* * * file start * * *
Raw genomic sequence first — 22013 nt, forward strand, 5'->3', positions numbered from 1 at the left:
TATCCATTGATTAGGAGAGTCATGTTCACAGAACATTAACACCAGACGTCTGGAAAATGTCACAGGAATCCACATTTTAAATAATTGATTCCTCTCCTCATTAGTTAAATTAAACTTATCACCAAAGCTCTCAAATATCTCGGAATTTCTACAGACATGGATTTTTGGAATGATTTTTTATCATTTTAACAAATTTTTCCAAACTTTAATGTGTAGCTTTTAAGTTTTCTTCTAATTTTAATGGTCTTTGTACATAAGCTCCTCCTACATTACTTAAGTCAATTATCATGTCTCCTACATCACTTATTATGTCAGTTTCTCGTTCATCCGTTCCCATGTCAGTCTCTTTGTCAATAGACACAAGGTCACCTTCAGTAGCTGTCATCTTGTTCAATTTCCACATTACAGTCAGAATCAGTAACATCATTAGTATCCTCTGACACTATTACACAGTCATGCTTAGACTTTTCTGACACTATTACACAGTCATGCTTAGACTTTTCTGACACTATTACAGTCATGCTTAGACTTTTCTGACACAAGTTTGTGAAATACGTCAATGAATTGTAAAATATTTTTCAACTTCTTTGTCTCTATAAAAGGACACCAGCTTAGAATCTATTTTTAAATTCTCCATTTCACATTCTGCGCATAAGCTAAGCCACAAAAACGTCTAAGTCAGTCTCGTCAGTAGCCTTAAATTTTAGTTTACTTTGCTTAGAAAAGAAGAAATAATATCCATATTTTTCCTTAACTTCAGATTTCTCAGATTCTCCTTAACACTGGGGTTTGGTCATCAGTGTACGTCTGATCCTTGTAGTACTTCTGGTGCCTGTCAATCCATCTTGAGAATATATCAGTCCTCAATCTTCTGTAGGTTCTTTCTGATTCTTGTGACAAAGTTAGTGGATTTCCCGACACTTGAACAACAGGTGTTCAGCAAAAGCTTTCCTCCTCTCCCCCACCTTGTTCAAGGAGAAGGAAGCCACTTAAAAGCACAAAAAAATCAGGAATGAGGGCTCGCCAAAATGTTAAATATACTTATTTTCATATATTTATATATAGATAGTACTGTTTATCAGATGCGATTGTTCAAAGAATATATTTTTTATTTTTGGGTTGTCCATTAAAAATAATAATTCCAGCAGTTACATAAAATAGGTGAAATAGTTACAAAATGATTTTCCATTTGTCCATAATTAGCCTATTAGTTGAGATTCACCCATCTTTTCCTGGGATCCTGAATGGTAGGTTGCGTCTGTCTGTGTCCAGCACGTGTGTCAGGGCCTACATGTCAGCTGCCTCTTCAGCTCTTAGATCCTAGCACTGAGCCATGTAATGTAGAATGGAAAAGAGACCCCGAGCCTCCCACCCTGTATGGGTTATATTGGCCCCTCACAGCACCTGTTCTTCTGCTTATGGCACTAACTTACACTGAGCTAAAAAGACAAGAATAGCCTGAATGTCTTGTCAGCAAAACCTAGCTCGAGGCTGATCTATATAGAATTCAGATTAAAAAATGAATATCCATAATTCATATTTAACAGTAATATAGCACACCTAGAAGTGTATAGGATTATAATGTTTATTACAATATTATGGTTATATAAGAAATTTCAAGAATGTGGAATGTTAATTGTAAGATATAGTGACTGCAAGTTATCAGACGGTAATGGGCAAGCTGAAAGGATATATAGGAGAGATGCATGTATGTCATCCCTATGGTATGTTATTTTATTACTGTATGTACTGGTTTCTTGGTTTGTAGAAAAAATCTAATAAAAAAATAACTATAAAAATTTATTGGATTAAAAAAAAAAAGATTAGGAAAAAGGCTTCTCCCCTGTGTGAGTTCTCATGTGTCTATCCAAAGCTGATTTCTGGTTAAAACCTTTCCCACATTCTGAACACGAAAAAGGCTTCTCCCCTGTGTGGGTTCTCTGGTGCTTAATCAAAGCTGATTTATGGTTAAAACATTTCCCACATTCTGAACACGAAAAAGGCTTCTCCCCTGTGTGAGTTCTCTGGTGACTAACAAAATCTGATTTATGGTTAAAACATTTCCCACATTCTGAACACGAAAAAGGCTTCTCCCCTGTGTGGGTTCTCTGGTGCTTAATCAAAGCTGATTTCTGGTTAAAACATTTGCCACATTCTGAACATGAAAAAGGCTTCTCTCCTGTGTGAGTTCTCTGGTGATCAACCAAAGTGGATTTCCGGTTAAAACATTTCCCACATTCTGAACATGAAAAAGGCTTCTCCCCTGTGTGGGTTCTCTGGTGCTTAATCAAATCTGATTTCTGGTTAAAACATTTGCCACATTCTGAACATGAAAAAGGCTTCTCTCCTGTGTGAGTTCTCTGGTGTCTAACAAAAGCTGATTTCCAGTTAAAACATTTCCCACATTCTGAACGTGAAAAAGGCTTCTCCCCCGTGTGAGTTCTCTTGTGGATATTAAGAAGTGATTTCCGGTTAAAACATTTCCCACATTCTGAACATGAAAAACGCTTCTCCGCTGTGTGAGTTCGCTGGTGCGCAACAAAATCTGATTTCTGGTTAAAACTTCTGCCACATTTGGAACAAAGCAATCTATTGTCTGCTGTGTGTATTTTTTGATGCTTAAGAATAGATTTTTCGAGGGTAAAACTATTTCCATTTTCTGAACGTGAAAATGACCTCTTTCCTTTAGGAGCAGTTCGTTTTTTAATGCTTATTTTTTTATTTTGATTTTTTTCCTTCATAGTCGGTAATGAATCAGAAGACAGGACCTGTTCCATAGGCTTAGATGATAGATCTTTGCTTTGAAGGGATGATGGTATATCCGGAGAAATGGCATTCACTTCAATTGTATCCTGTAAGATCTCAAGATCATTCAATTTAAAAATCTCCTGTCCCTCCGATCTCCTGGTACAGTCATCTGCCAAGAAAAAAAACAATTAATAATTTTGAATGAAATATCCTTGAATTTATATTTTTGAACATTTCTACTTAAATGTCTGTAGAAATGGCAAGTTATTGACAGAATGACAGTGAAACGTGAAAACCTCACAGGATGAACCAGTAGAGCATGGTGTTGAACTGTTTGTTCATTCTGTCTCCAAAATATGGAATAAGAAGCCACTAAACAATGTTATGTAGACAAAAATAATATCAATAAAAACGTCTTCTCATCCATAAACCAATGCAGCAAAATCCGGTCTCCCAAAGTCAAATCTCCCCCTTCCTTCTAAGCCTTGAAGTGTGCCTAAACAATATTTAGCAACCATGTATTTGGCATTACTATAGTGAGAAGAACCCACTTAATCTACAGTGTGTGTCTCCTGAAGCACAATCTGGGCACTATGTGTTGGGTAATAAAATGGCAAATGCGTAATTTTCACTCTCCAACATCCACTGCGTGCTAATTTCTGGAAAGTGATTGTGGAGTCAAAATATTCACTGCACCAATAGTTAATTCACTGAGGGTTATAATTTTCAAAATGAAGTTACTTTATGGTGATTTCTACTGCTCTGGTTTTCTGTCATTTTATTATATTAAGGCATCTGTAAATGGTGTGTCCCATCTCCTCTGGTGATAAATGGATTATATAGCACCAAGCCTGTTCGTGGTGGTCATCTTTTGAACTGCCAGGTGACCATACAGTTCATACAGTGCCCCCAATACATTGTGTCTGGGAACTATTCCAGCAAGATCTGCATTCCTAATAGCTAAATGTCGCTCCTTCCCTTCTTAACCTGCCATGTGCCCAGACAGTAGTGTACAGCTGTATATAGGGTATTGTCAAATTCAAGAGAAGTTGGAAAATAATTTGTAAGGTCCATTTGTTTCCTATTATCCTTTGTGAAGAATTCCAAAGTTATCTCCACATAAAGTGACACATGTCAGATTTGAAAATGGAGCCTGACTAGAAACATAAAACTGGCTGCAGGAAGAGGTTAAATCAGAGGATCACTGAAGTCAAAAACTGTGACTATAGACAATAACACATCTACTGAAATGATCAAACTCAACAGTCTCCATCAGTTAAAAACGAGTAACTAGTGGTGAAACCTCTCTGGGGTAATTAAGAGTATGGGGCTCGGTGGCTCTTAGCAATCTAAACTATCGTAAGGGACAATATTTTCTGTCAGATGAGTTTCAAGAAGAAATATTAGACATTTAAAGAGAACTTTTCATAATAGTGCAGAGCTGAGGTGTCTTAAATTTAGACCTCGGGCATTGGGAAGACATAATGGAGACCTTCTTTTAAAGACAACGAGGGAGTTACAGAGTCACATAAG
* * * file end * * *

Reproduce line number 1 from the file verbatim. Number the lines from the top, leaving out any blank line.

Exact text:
Raw genomic sequence first — 22013 nt, forward strand, 5'->3', positions numbered from 1 at the left: